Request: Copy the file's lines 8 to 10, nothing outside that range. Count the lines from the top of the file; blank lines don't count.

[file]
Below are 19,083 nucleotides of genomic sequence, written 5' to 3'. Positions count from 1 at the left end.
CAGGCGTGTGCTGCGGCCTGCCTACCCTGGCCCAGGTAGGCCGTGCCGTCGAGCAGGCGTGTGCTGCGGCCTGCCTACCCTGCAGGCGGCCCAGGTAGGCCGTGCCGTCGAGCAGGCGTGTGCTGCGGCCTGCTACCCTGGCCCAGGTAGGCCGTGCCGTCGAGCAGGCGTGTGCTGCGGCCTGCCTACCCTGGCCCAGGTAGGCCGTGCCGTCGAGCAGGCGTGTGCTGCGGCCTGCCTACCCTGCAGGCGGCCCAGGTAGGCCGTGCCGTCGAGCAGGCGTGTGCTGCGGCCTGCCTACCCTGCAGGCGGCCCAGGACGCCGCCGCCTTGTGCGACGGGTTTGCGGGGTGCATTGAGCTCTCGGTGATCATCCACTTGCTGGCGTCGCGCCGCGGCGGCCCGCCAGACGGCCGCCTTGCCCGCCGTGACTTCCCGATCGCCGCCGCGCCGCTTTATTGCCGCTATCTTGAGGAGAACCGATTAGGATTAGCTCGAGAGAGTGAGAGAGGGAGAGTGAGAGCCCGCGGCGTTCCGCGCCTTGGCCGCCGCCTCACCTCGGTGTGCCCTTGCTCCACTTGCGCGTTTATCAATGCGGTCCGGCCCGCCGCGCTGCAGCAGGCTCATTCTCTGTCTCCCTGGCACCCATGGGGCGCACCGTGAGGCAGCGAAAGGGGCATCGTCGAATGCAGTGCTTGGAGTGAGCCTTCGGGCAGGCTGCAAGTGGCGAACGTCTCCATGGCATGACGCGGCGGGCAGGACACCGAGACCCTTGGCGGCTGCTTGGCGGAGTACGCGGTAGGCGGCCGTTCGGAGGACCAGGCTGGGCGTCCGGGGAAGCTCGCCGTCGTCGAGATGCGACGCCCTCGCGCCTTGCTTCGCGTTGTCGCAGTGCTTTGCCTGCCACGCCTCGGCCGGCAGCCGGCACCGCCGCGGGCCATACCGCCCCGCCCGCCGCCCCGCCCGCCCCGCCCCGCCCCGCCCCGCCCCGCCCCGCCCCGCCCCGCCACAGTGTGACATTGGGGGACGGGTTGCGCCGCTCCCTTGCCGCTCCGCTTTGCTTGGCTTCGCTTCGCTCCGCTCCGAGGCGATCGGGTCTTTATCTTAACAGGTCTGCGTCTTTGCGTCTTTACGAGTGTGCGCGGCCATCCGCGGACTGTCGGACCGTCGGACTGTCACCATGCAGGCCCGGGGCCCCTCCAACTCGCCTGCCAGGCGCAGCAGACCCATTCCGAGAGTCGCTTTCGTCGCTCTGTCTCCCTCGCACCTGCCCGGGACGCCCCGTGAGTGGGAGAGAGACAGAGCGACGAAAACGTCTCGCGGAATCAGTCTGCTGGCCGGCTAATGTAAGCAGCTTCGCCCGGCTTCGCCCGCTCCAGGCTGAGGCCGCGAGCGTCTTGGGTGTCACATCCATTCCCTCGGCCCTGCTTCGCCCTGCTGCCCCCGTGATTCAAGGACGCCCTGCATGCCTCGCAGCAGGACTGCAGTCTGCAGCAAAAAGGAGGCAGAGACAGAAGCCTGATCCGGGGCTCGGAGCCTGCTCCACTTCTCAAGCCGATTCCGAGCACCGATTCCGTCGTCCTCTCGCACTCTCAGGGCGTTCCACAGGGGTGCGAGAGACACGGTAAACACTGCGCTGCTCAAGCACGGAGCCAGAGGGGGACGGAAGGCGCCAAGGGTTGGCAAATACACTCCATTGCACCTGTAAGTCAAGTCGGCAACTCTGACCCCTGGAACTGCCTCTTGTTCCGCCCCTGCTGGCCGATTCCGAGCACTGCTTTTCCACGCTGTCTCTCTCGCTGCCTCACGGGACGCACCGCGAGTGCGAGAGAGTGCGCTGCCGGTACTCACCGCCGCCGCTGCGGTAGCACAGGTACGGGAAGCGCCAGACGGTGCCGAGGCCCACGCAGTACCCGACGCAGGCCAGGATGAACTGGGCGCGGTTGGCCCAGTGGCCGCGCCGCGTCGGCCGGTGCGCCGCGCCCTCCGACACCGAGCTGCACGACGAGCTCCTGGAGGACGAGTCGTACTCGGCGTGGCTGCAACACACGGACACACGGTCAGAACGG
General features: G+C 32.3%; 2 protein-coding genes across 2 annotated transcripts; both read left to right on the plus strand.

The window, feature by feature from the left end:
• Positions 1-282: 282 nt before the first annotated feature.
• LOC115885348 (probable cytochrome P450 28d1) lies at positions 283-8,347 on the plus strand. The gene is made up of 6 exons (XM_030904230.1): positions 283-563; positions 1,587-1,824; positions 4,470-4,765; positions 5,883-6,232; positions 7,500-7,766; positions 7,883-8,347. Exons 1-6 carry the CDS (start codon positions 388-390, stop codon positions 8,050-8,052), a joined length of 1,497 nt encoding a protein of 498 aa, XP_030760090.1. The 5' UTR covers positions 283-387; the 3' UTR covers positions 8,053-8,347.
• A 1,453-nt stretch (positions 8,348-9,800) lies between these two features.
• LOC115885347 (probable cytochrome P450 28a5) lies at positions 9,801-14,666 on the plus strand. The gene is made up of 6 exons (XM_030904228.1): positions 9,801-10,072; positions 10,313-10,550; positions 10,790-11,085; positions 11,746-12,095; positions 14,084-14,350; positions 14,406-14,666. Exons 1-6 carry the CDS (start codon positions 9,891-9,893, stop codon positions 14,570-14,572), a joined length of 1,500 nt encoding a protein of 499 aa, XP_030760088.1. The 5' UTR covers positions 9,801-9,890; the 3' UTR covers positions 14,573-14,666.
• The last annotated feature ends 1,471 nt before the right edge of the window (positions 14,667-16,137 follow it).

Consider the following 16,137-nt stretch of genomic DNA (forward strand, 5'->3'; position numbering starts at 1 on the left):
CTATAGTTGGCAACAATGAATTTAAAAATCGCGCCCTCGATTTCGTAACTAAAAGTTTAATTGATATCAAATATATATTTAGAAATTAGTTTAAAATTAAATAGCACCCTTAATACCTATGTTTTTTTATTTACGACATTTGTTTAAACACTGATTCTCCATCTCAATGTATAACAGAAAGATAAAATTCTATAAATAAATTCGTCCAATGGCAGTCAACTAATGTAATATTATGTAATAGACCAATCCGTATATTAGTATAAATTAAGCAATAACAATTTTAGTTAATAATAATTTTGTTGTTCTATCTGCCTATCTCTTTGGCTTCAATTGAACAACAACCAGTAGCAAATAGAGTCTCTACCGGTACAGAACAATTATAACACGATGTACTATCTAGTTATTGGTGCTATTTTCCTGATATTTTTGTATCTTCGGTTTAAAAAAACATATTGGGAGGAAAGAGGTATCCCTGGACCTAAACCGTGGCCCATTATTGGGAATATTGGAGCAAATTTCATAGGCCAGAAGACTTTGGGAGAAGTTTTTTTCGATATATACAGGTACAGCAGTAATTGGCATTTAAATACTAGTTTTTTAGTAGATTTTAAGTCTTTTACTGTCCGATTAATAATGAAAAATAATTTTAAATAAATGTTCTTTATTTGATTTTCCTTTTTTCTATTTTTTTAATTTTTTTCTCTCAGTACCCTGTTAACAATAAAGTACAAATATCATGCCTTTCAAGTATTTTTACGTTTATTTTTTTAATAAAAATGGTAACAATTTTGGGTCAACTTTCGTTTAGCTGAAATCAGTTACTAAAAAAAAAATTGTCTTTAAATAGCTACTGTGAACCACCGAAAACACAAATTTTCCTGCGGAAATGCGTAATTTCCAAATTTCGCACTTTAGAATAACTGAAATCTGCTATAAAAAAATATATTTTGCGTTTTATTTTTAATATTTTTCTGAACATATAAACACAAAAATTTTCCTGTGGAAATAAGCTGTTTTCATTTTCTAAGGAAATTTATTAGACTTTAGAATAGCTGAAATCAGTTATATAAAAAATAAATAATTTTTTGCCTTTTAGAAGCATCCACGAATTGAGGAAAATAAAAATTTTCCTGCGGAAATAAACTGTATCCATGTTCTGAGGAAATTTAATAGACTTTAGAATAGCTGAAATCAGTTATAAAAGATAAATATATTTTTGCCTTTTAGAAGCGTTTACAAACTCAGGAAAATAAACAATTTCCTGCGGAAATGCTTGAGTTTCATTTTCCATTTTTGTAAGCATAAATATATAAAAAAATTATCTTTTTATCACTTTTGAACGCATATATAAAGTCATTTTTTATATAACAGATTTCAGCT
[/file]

• LOC115885347 (probable cytochrome P450 28a5) lies at positions 9,801-14,666 on the plus strand. The gene is made up of 6 exons (XM_030904228.1): positions 9,801-10,072; positions 10,313-10,550; positions 10,790-11,085; positions 11,746-12,095; positions 14,084-14,350; positions 14,406-14,666. Exons 1-6 carry the CDS (start codon positions 9,891-9,893, stop codon positions 14,570-14,572), a joined length of 1,500 nt encoding a protein of 499 aa, XP_030760088.1. The 5' UTR covers positions 9,801-9,890; the 3' UTR covers positions 14,573-14,666.
• The last annotated feature ends 1,471 nt before the right edge of the window (positions 14,667-16,137 follow it).

Consider the following 16,137-nt stretch of genomic DNA (forward strand, 5'->3'; position numbering starts at 1 on the left):